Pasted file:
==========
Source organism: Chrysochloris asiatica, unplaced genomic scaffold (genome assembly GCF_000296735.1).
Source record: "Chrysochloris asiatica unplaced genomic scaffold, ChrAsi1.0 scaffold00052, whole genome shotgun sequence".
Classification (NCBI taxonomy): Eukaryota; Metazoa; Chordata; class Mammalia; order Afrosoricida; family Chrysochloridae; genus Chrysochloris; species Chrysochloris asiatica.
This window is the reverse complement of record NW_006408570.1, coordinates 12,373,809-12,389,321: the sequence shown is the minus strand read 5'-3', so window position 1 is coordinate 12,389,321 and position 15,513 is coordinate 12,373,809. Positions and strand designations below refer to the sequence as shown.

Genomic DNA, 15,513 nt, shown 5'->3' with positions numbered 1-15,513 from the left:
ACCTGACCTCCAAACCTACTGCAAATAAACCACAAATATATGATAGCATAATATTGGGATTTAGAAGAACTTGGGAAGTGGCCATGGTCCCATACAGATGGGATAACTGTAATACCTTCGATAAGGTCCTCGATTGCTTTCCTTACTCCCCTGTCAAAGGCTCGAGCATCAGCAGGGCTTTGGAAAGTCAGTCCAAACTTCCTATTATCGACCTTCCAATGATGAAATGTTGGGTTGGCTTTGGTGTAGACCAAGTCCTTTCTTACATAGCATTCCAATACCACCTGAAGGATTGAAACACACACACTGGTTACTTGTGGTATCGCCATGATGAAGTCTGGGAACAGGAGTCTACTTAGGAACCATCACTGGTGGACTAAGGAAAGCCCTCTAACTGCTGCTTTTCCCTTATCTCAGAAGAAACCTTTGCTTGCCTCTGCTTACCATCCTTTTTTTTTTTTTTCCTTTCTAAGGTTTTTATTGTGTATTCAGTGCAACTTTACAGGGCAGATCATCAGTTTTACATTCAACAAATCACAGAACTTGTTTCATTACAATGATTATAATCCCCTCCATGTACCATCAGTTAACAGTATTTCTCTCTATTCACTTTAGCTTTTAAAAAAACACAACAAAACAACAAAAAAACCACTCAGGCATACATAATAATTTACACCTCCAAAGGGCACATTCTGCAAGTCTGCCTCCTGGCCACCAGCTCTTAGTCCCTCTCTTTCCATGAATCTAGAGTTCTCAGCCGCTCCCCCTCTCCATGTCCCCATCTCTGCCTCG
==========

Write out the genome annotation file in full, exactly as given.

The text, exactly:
Source organism: Chrysochloris asiatica, unplaced genomic scaffold (genome assembly GCF_000296735.1).
Source record: "Chrysochloris asiatica unplaced genomic scaffold, ChrAsi1.0 scaffold00052, whole genome shotgun sequence".
Classification (NCBI taxonomy): Eukaryota; Metazoa; Chordata; class Mammalia; order Afrosoricida; family Chrysochloridae; genus Chrysochloris; species Chrysochloris asiatica.
This window is the reverse complement of record NW_006408570.1, coordinates 12,373,809-12,389,321: the sequence shown is the minus strand read 5'-3', so window position 1 is coordinate 12,389,321 and position 15,513 is coordinate 12,373,809. Positions and strand designations below refer to the sequence as shown.

Genomic DNA, 15,513 nt, shown 5'->3' with positions numbered 1-15,513 from the left:
ACCTGACCTCCAAACCTACTGCAAATAAACCACAAATATATGATAGCATAATATTGGGATTTAGAAGAACTTGGGAAGTGGCCATGGTCCCATACAGATGGGATAACTGTAATACCTTCGATAAGGTCCTCGATTGCTTTCCTTACTCCCCTGTCAAAGGCTCGAGCATCAGCAGGGCTTTGGAAAGTCAGTCCAAACTTCCTATTATCGACCTTCCAATGATGAAATGTTGGGTTGGCTTTGGTGTAGACCAAGTCCTTTCTTACATAGCATTCCAATACCACCTGAAGGATTGAAACACACACACTGGTTACTTGTGGTATCGCCATGATGAAGTCTGGGAACAGGAGTCTACTTAGGAACCATCACTGGTGGACTAAGGAAAGCCCTCTAACTGCTGCTTTTCCCTTATCTCAGAAGAAACCTTTGCTTGCCTCTGCTTACCATCCTTTTTTTTTTTTTTCCTTTCTAAGGTTTTTATTGTGTATTCAGTGCAACTTTACAGGGCAGATCATCAGTTTTACATTCAACAAATCACAGAACTTGTTTCATTACAATGATTATAATCCCCTCCATGTACCATCAGTTAACAGTATTTCTCTCTATTCACTTTAGCTTTTAAAAAAACACAACAAAACAACAAAAAAACCACTCAGGCATACATAATAATTTACACCTCCAAAGGGCACATTCTGCAAGTCTGCCTCCTGGCCACCAGCTCTTAGTCCCTCTCTTTCCATGAATCTAGAGTTCTCAGCCGCTCCCCCTCTCCATGTCCCCATCTCTGCCTCG